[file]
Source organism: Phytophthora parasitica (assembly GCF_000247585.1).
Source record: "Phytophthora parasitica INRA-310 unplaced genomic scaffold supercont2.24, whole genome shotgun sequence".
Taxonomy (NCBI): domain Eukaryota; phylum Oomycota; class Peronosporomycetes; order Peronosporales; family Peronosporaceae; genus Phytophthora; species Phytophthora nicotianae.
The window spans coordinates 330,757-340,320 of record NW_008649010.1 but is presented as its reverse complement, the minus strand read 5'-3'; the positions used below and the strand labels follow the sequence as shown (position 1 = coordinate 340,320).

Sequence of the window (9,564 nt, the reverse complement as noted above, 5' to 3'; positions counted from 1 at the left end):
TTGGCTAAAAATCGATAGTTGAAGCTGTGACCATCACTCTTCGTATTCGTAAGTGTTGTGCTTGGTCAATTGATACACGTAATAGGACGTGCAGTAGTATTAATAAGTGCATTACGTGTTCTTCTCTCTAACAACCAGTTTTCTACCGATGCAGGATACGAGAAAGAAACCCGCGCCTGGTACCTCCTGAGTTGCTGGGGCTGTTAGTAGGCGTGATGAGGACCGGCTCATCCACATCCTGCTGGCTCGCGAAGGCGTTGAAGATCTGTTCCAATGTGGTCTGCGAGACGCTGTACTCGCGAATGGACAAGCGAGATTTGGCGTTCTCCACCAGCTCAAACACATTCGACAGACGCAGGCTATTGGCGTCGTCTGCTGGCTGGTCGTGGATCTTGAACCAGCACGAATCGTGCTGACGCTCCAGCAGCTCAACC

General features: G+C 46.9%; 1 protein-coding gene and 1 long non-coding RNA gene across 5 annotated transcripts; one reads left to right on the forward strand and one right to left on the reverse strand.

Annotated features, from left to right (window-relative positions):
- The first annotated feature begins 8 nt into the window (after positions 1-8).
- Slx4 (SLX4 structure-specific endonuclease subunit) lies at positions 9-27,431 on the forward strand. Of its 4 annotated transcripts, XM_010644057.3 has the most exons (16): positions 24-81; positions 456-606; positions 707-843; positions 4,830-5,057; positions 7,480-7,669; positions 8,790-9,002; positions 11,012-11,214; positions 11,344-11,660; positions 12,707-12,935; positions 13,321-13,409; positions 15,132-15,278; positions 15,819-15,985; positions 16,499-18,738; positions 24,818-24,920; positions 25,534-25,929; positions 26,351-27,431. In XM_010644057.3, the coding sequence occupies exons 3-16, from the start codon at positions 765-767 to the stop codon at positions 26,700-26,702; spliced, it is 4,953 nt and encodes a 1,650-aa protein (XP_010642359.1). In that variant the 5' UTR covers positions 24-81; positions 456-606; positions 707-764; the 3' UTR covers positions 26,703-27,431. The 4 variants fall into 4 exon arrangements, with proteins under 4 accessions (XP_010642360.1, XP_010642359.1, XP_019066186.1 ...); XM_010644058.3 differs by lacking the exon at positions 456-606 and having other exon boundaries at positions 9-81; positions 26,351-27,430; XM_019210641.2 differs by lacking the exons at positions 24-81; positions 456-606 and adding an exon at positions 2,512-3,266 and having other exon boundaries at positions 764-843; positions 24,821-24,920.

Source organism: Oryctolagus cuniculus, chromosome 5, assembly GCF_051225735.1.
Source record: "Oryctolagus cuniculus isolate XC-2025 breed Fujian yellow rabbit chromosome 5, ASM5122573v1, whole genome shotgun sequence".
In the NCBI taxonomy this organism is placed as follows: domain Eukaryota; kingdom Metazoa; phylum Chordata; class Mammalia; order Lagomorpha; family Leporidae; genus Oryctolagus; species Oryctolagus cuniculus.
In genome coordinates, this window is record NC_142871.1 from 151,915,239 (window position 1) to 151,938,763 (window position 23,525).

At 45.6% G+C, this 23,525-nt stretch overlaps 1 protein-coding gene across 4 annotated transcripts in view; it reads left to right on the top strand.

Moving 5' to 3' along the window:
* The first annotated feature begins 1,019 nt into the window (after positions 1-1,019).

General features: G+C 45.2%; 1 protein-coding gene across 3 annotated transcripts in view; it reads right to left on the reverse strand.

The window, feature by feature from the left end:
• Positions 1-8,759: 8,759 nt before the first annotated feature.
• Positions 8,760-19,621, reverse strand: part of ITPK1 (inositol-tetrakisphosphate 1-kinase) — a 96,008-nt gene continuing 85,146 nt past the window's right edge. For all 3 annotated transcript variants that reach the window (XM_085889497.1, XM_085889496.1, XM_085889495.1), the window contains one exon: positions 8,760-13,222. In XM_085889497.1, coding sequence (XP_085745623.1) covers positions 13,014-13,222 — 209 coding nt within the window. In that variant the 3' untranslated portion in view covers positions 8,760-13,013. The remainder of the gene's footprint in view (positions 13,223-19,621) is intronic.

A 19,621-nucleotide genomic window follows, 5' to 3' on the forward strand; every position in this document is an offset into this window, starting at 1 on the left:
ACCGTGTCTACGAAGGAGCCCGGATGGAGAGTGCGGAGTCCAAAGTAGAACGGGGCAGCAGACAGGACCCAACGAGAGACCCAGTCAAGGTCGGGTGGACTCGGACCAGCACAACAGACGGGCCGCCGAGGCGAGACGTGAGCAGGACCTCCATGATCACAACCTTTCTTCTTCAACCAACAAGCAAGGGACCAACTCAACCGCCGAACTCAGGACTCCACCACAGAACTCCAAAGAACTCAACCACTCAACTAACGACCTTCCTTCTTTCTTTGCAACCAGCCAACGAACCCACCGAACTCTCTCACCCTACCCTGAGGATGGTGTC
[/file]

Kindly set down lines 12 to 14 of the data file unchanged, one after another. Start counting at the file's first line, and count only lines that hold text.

Source record: "Oryctolagus cuniculus isolate XC-2025 breed Fujian yellow rabbit chromosome 5, ASM5122573v1, whole genome shotgun sequence".
In the NCBI taxonomy this organism is placed as follows: domain Eukaryota; kingdom Metazoa; phylum Chordata; class Mammalia; order Lagomorpha; family Leporidae; genus Oryctolagus; species Oryctolagus cuniculus.
In genome coordinates, this window is record NC_142871.1 from 151,915,239 (window position 1) to 151,938,763 (window position 23,525).